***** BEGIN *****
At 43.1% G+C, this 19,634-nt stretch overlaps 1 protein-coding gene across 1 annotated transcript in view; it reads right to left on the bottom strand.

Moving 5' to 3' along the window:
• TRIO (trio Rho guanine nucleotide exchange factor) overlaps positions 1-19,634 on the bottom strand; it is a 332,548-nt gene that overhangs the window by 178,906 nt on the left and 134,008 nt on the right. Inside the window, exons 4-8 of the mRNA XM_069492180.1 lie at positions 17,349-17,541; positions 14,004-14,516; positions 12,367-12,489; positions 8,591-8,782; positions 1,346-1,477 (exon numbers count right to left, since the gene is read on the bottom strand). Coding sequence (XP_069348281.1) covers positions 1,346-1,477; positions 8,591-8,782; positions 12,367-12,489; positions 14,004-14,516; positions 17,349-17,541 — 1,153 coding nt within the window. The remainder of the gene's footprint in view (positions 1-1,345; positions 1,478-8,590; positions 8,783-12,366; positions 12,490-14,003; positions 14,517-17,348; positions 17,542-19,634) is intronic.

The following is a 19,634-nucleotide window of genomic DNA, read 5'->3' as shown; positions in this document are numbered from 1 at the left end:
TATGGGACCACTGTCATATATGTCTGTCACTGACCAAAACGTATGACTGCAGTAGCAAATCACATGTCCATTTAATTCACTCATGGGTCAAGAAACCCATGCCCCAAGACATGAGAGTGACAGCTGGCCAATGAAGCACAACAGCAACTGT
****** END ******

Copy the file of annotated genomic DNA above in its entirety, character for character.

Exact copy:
At 43.1% G+C, this 19,634-nt stretch overlaps 1 protein-coding gene across 1 annotated transcript in view; it reads right to left on the bottom strand.

Moving 5' to 3' along the window:
• TRIO (trio Rho guanine nucleotide exchange factor) overlaps positions 1-19,634 on the bottom strand; it is a 332,548-nt gene that overhangs the window by 178,906 nt on the left and 134,008 nt on the right. Inside the window, exons 4-8 of the mRNA XM_069492180.1 lie at positions 17,349-17,541; positions 14,004-14,516; positions 12,367-12,489; positions 8,591-8,782; positions 1,346-1,477 (exon numbers count right to left, since the gene is read on the bottom strand). Coding sequence (XP_069348281.1) covers positions 1,346-1,477; positions 8,591-8,782; positions 12,367-12,489; positions 14,004-14,516; positions 17,349-17,541 — 1,153 coding nt within the window. The remainder of the gene's footprint in view (positions 1-1,345; positions 1,478-8,590; positions 8,783-12,366; positions 12,490-14,003; positions 14,517-17,348; positions 17,542-19,634) is intronic.

The following is a 19,634-nucleotide window of genomic DNA, read 5'->3' as shown; positions in this document are numbered from 1 at the left end:
TATGGGACCACTGTCATATATGTCTGTCACTGACCAAAACGTATGACTGCAGTAGCAAATCACATGTCCATTTAATTCACTCATGGGTCAAGAAACCCATGCCCCAAGACATGAGAGTGACAGCTGGCCAATGAAGCACAACAGCAACTGT